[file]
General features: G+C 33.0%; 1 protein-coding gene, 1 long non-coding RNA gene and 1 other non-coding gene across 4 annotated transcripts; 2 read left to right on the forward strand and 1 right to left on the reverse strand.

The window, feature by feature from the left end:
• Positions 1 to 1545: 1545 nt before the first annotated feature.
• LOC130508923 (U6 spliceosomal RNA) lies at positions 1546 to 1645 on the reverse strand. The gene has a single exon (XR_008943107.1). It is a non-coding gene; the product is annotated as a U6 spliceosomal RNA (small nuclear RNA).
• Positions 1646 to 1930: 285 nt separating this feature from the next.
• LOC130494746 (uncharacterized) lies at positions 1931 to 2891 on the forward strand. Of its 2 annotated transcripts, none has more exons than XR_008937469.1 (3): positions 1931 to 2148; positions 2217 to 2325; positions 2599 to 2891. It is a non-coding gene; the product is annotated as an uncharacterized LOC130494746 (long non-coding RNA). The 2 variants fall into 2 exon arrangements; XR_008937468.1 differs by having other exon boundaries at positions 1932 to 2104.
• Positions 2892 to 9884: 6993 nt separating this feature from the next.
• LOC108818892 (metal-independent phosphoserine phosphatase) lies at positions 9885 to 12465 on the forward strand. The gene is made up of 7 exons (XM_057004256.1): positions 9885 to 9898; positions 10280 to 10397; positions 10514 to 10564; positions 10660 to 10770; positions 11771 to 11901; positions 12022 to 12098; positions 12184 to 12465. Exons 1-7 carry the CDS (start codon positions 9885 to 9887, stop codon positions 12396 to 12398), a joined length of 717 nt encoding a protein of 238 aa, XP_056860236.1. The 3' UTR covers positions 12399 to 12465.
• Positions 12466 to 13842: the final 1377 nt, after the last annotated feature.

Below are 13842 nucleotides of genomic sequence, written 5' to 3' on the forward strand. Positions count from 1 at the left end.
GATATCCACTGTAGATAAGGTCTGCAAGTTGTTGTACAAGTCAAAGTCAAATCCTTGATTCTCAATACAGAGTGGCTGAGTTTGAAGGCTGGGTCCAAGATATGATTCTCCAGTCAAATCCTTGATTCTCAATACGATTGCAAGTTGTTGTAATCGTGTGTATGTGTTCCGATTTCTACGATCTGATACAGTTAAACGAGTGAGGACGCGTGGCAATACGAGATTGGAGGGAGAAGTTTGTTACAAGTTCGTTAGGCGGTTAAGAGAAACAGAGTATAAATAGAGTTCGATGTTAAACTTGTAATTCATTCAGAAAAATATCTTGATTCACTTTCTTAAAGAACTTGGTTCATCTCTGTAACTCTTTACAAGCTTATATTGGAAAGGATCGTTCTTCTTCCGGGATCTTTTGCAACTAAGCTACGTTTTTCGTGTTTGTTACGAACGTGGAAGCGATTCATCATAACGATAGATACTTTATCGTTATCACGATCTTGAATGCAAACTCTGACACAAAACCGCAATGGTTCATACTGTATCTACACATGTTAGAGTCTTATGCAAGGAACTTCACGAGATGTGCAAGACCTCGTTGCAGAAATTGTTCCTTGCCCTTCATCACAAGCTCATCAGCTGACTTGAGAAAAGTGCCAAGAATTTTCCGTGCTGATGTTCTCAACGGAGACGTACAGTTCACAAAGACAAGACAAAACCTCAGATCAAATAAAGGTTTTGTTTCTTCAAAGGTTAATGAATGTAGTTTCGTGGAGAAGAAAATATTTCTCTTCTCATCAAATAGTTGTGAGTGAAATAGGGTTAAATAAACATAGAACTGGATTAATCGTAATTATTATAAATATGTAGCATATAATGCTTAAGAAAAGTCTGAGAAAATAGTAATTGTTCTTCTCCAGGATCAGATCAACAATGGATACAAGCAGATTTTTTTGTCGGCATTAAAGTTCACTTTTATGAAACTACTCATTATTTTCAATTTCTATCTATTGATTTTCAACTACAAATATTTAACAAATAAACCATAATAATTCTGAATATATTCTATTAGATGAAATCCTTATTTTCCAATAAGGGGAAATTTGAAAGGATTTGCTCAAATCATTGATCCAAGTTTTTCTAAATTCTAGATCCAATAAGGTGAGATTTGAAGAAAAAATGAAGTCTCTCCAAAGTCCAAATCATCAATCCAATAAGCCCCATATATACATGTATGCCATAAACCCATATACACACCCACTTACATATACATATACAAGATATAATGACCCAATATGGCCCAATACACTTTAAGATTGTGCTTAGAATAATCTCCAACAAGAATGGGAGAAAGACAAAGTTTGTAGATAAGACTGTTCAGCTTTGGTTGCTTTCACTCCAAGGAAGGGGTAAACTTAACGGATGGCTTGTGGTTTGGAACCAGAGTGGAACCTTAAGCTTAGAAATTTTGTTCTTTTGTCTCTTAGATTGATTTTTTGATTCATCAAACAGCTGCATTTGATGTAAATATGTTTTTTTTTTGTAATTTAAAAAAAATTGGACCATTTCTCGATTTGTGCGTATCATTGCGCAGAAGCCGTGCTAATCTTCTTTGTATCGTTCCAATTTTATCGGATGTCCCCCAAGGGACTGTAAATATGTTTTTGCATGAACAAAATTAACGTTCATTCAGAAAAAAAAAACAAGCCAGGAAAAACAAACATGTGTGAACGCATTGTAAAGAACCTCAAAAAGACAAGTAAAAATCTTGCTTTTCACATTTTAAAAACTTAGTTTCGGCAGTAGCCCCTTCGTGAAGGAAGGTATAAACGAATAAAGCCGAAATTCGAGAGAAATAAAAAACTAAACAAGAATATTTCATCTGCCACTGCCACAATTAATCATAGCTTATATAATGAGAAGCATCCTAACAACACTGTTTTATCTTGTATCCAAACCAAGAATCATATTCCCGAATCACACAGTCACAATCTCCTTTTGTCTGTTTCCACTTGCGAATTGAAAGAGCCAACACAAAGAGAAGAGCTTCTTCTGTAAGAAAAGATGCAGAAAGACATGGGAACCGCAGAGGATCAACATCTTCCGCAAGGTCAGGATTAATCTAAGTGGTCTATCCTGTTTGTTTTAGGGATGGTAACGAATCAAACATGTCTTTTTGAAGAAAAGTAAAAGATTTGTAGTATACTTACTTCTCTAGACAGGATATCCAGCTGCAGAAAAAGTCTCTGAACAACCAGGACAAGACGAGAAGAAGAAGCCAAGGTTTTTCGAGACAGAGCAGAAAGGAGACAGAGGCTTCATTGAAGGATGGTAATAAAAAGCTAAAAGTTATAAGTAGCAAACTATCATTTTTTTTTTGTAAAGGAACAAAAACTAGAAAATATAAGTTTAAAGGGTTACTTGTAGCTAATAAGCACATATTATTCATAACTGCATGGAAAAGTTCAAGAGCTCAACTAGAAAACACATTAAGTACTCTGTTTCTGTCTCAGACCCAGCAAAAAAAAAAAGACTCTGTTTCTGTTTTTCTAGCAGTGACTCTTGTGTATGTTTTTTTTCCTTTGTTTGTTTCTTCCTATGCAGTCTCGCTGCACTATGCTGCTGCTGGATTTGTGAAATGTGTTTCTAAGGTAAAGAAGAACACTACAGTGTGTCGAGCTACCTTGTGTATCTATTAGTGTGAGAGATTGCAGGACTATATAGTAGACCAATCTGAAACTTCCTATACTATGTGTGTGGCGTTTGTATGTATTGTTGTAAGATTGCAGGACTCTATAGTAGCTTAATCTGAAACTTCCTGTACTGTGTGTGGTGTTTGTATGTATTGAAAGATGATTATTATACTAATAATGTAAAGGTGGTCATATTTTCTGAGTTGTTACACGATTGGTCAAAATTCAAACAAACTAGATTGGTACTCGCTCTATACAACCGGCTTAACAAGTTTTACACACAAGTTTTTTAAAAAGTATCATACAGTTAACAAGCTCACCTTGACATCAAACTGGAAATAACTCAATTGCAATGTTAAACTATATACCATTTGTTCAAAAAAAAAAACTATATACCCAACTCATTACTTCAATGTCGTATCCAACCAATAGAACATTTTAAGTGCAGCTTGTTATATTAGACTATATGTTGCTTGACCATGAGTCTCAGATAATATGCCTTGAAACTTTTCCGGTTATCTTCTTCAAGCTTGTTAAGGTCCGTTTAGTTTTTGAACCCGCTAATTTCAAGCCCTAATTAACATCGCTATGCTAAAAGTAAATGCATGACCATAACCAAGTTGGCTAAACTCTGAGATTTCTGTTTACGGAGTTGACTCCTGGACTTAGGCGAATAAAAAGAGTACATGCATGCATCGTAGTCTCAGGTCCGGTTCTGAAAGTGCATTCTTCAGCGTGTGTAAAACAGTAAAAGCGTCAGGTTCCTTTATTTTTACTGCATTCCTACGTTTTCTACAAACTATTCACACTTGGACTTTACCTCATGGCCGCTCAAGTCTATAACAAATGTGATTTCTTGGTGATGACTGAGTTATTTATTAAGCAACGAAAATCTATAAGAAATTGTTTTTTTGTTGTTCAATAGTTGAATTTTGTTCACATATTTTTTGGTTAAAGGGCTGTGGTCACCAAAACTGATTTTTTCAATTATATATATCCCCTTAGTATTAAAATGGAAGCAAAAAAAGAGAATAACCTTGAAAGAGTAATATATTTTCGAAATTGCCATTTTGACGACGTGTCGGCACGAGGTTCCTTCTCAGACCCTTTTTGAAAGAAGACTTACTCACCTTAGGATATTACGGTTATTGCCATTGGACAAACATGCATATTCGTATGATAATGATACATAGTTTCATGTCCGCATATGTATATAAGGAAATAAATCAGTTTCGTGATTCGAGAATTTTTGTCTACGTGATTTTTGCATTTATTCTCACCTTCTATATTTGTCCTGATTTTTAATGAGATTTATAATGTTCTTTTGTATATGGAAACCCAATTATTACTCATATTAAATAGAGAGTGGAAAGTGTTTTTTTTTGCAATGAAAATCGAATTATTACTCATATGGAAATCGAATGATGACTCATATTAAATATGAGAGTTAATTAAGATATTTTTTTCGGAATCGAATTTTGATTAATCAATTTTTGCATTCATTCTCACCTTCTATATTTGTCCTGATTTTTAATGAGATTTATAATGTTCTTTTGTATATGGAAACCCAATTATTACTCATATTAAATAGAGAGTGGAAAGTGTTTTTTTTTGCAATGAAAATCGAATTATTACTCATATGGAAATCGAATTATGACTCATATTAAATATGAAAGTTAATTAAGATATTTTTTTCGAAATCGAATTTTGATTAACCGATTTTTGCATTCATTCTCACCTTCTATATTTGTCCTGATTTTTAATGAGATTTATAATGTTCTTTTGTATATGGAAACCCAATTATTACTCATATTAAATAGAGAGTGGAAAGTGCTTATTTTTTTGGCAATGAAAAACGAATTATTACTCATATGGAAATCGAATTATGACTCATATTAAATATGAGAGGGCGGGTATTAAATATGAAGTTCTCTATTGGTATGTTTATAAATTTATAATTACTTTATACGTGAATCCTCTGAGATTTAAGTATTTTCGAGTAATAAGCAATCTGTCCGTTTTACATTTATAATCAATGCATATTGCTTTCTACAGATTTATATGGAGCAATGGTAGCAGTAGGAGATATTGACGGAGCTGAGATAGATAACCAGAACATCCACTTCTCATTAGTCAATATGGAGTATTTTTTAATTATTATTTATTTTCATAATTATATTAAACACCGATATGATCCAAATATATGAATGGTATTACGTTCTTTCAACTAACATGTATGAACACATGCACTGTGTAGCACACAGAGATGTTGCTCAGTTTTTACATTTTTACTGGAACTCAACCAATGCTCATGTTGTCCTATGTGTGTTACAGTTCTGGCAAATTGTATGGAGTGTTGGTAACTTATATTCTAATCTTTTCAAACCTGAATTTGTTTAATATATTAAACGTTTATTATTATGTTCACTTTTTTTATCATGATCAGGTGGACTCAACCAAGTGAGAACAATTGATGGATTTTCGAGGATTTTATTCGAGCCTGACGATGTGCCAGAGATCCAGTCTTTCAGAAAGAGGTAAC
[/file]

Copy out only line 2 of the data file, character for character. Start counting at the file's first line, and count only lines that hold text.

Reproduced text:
The window, feature by feature from the left end: